23. Sad day. He and his son Steve helped make the NFLwhat it is today. Look at the Super bowl last week. All the recorded stuff. Intense. The
    music…all of it. The specials they do.

    What a loss for the the NFL.

  24. R.I.P. Mr. Sabol, you’ve been a blessing to the fans and the game that we all love. NFL Films is the only thing about the NFL that I can’t make one negative statement about.

  25. RIP Ed and Steve Sabol.

    Two men who were not only known for innovation, but were the best father-son tandem I ever saw in sports.

    Both are missed and will always be.

  26. l rank Ed and Steve Sabol extreeeeeeemely high on the reasons why the NFL is what it is.

    NFL Films was so unconventional, so creative, so innovative … and were SPOT-ON time and time and time again.

    ESPN takes some chances, and man — they miss a LOT. Crappy music and misguided emphasis on what was/wasn’t important. We are so lucky ESPN wasn’t around when the plucky Ed Sabol was able to get his foot in the door.

    In stark contrast to ESPN, NFL Films didn’t miss. They were AWESOME!!! In so many many ways!!!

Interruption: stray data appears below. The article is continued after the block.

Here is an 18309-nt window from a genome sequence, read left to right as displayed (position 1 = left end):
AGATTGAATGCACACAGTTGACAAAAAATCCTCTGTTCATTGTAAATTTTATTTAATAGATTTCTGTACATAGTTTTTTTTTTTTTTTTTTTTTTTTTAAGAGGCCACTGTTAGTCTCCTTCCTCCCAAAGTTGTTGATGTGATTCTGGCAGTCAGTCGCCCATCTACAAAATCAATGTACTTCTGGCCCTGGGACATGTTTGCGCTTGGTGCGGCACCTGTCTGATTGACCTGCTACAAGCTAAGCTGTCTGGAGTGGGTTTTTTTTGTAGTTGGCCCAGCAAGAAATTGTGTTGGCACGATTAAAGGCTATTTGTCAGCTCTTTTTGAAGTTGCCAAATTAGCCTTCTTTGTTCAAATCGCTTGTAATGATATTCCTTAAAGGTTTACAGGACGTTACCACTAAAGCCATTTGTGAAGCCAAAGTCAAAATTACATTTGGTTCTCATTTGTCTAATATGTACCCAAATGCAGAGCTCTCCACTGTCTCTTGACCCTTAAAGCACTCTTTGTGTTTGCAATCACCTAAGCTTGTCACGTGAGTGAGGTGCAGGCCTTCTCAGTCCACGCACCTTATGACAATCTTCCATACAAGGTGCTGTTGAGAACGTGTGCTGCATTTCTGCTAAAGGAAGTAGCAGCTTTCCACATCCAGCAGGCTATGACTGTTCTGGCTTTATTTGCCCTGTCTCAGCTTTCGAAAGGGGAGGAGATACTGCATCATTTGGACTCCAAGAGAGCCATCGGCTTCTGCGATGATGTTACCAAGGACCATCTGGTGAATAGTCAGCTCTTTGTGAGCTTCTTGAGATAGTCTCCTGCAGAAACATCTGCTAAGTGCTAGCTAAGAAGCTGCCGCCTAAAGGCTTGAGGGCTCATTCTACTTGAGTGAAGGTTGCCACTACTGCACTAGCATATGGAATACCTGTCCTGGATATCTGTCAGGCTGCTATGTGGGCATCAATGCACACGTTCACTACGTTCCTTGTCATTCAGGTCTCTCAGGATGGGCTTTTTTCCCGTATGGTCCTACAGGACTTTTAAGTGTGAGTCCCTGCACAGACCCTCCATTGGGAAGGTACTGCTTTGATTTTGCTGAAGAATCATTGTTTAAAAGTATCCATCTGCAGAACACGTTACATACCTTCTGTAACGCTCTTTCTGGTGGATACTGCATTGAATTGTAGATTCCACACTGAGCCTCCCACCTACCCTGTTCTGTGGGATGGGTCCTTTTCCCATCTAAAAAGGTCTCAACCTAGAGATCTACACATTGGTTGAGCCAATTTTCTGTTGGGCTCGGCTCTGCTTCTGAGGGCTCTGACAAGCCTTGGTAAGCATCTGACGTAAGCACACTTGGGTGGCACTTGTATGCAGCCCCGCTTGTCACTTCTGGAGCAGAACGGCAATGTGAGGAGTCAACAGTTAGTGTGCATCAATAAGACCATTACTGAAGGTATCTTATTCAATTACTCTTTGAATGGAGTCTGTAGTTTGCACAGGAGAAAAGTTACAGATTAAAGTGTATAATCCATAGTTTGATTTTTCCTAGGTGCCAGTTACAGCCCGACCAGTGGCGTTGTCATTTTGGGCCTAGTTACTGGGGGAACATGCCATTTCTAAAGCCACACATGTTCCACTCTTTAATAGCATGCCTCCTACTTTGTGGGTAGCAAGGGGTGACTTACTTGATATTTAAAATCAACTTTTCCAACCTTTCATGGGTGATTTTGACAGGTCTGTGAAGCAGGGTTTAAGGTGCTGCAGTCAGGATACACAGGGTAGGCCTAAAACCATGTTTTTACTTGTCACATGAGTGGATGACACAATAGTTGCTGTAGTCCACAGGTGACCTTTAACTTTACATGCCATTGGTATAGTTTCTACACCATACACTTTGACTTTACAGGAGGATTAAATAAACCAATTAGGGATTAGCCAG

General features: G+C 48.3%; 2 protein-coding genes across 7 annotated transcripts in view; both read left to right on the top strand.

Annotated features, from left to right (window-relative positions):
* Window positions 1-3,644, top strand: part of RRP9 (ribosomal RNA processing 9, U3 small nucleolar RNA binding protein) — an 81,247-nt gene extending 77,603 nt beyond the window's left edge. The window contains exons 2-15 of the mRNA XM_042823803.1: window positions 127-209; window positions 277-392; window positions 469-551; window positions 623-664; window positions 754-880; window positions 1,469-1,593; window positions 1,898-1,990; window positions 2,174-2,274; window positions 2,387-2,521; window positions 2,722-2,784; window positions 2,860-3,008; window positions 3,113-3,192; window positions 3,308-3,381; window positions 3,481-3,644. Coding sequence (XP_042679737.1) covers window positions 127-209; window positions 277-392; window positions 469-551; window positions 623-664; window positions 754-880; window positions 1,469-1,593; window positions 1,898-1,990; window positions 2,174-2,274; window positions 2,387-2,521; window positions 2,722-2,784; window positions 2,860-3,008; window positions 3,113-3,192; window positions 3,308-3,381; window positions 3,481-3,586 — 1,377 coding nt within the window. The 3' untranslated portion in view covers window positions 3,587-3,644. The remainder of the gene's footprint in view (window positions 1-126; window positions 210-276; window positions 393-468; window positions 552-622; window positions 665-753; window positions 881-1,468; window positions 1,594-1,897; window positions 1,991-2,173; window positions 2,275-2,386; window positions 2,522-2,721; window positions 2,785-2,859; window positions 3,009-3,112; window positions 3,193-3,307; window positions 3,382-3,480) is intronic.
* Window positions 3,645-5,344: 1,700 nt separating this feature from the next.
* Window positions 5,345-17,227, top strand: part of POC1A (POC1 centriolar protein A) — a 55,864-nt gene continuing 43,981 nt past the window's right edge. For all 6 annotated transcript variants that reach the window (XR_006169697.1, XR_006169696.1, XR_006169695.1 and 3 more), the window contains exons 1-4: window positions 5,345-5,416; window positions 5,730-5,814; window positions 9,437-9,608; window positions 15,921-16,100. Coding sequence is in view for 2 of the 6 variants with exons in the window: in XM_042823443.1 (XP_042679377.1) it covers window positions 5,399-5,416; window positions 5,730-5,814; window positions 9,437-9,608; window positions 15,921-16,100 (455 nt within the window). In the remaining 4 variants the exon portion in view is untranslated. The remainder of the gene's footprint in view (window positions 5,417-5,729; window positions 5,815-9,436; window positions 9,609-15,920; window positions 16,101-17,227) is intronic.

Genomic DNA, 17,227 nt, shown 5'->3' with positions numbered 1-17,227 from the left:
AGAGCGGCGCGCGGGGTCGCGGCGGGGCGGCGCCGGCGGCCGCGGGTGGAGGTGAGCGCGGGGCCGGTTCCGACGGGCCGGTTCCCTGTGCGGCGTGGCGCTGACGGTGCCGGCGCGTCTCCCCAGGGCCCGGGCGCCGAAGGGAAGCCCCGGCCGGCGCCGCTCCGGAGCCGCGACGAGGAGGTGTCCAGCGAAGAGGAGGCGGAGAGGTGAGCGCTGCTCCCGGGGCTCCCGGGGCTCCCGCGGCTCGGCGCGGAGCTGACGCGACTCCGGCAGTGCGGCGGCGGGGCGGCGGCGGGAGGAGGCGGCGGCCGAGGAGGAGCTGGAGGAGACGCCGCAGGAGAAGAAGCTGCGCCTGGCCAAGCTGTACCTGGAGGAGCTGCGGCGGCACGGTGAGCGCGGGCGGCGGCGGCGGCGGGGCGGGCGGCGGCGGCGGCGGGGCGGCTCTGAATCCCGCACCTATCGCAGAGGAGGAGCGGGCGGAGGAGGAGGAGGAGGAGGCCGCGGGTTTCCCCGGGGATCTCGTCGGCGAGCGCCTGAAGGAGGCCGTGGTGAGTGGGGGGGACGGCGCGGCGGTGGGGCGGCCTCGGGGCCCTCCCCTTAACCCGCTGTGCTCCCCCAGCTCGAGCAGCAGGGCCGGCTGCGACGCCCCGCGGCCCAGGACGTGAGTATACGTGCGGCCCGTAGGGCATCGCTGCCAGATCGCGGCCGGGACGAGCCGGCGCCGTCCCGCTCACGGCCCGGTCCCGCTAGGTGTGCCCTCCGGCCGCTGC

How fortunate and blessed we all were that Ed and Steve Sabol (plus Sam Spence and so many more) were holding the keys to the car when the NFL skyrocketed from third or fourth rate (behind MLB, horse-racing, boxing) to the unquestioned numb one sport in the heart of America. Ed did it, and he did it HIS way — and how freaking cool it was!!!

    R.I.P. Ed Sabol.

    P.S. Steve Sabol should have already been enshrined. But that’s another story.

  27. He’s with his son now. RIP and thanks for the great films that made me love the NFL.

  28. Dum da da dum dum dum dum dum da da dum da da dum dum ……. On a Sunday no one will remember, behind the lens of a camera, one of the greatest football minds the gridiron ever knew was zooming in on the bloodied knuckles of an unknown lineman…. and we loved it.

    Thanks, Ed.